I couldn’t wait to read this memoir after beginning to watch the eponymic series on Amazon.
Tindall began playing the oboe, a difficult but hauntingly beautiful instrument when played well, almost by mistake. When they were handing out instruments alphabetically by last name in band, by the time they got to T there was only a bassoon and oboe to chose from. The oboe being smaller she chose that.
Somewhat intimidated by her academically overachieving brother who went to Exeter and with poor grades not to mention a boyfriend who would be closer, she opted to attend NCSA a new (founded in 1960) school devoted to teaching professional musicians and ballet dancers. Regretfully, she focuses more on the unwanted (sometimes) sexual attentions of her teachers (this was a time when sexual harassment was more than prevalent and teachers would use the subjectiveness of musical grading to get what they wanted) and boys, not to mention drinking and drugs, than on the intricacies of the oboe. As someone who has played the piano, organ and french horn, I have no knowledge of woodwinds and would have liked to learn more. But, nevermind.
The musical education at NCSA was apparently quite good if at the expense of other academics and when they went to take the SATs some students had to ask was the SAT was. A test given on Saturdays? They were prepared for little else. “The noble intentions of NCSA encapsulated what would later plague classical music in America: explosive growth without a realistic mission, few accessible resources, and the simultaneous isolation and elevation of a foreign art form above the comprehension of those who were expected to support it.”
Unfortunately, while in her early twenties in NY she was having affairs with several other oboists and being the principal players they controlled hiring of oboe subs and arranging for other gigs. When those affairs fell apart (inevitably as they were married and everything was always supposed to be kept secret) the jealous reactions would lead to her lack of employment. Coupled with many of her friends and acquaintances dying from AIDS (this was the early eighties and at one time the list of dead friends topped one hundred when she quit keeping track) it was a discouraging time.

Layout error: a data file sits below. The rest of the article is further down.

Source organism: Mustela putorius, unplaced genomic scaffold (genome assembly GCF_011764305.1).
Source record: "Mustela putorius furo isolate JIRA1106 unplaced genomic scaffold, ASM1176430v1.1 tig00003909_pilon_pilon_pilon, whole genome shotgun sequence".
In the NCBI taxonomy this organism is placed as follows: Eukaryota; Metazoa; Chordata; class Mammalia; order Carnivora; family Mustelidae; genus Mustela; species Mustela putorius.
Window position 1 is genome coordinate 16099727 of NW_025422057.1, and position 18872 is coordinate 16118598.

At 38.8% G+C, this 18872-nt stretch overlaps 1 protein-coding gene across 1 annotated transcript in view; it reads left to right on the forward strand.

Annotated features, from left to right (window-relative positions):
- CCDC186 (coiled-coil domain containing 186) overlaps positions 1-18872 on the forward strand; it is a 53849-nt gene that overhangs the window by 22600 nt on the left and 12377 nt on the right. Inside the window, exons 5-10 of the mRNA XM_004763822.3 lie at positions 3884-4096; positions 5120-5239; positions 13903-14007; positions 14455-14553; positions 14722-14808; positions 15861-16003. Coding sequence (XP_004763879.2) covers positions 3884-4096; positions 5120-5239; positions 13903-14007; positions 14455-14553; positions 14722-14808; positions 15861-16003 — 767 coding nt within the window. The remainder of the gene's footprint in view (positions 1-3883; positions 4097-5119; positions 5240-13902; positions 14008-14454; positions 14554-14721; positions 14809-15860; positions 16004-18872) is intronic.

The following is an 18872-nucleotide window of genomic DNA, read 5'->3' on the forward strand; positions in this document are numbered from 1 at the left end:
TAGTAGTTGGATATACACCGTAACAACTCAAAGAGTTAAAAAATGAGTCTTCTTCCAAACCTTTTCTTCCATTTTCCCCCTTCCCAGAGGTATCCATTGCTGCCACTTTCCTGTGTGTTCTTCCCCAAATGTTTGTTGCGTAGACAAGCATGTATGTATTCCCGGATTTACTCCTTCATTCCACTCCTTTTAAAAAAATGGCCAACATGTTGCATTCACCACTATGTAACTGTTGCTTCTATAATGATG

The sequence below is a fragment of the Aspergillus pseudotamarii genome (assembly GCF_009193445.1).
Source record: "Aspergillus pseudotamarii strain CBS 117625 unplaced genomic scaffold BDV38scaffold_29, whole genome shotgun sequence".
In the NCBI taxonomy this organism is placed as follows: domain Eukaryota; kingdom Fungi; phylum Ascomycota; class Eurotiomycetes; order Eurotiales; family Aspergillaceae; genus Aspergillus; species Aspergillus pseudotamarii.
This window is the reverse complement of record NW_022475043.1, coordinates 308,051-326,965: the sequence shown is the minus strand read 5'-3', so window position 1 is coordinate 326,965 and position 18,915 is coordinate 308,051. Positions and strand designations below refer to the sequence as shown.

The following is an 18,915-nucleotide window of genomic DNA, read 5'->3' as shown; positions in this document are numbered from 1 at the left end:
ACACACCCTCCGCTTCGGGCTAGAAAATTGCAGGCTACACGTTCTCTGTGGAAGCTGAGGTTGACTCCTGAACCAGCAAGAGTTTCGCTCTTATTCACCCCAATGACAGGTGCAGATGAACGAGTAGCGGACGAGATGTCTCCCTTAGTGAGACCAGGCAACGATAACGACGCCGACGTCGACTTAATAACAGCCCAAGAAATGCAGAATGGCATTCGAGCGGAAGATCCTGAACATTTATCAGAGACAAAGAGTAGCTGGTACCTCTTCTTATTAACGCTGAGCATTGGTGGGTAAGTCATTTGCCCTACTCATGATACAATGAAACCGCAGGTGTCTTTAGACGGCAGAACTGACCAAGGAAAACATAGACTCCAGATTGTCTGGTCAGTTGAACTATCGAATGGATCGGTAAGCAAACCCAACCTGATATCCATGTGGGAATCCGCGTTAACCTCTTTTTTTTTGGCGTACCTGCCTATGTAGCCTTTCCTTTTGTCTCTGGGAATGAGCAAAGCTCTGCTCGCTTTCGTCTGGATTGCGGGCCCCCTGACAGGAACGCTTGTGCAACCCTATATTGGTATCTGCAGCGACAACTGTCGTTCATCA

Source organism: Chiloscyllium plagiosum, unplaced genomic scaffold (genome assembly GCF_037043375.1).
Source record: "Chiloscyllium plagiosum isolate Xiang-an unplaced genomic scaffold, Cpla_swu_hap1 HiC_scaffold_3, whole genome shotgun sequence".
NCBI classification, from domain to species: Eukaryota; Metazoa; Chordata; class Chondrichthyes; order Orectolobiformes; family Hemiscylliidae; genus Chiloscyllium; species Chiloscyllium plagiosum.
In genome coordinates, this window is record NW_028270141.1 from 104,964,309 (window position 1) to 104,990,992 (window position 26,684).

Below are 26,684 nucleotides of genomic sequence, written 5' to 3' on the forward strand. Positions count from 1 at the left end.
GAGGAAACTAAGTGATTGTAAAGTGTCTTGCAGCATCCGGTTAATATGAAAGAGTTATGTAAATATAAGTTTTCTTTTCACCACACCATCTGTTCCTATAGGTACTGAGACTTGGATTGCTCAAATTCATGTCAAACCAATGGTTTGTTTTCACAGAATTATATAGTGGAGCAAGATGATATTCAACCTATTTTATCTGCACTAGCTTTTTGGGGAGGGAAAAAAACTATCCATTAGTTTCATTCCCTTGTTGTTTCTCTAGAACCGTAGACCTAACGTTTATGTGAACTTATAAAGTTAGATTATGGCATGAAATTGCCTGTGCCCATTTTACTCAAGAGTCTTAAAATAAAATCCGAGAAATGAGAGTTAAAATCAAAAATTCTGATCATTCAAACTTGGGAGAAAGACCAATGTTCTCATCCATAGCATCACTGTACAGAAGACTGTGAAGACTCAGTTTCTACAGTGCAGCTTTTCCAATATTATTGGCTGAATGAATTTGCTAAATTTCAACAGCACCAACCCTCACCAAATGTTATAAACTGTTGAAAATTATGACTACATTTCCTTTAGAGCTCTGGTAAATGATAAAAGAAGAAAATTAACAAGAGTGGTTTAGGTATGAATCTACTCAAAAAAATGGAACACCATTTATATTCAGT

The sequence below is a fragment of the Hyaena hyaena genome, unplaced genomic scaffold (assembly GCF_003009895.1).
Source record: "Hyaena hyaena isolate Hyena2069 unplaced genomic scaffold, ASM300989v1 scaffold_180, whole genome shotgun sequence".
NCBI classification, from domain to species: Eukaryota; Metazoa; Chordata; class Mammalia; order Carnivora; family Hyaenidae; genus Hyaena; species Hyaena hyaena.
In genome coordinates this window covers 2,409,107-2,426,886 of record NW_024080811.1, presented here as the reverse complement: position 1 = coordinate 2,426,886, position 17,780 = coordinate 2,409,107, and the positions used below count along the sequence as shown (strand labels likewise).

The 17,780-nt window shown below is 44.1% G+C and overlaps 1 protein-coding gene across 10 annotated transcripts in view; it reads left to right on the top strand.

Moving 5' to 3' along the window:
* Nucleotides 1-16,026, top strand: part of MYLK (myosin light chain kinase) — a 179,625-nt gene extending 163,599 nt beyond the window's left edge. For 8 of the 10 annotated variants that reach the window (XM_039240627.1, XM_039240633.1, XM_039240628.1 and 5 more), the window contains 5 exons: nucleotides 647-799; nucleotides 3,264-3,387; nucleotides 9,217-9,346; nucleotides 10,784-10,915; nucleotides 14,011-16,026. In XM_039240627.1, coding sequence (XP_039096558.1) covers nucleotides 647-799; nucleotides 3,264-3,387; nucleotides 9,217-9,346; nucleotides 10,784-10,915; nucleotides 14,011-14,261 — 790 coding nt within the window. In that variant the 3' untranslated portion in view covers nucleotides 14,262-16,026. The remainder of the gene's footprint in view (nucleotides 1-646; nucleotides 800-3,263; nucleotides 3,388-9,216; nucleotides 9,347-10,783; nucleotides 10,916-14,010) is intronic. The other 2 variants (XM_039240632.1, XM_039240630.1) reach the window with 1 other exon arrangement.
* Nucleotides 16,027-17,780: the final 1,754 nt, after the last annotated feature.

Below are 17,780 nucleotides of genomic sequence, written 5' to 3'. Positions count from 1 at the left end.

Much of the book details the trials and tribulations of the orchestral world in general and orchestral musicians in specific. Orchestras had proliferated during the sixties and seventies as federal grants provided the seed money, but soon it became apparent, especially during economic upturns and downswings, that paying musicians from revenue derived from ticket sales was often oxymoronic. Another problem was too many musicians, often uneducated except for their instrument, were chasing too few gigs. Those privileged few who made it through the auditions to get a position in an orchestra were usually life-tenured so few positions ever opened up. Positions that did pay well like those on Broadway could be mind-numbingly boring, playing the same music over and over and over again; some players could read a book while playing the music. As stages became larger and more front row seating was added to sell more tickets, orchestral pits became hellish holes, dark and removed from the performance and audience, almost an afterthought, as the music was piped out through speakers. For long-running shows (she played for Les Miserables and Miss Saigon among others) it was at least a dependable source of income, health and pension benefits.
Eventually, by her mid-thirties, Tindall realized she had to make a change having been unable to find a long-term relationship and becoming totally bored. A job satisfaction study revealed that Orchestral musicians were near the bottom, scoring lower in job satisfaction and overall happiness than airline flight attendants, mental health treatment teams, beer salesmen, government economic analysts, and even federal prison guards. Only operating room nurses and semiconductor fabrication teams scored lower than these musicians…. It took a couple of strange men who didn’t know anything about classical music to make me realize I wasn’t nuts after all. I was in a narcissistic industry that was stuck in the nineteenth century. At that moment, I gave myself permission to escape.
One rather dispiriting piece of information she writes of was a study done “in 2001, [in which] Harvard researchers would challenge this assertion [that studying music helped academic performance], combing 188 studies published between 1950 and 1999 to evaluate the effect of arts education on general learning. Their results were shocking: No reliable causal relationship was found between music education and academic performance (except for spatial reasoning). Creative thinking, verbal scores, and math grades were all unaffected by studying music.”
The movie is sooo different from the book. About the only common thread is the oboe. This is a book that probably won’t be of interest unless you play an instrument or love classical music. I liked it, but the movie is better.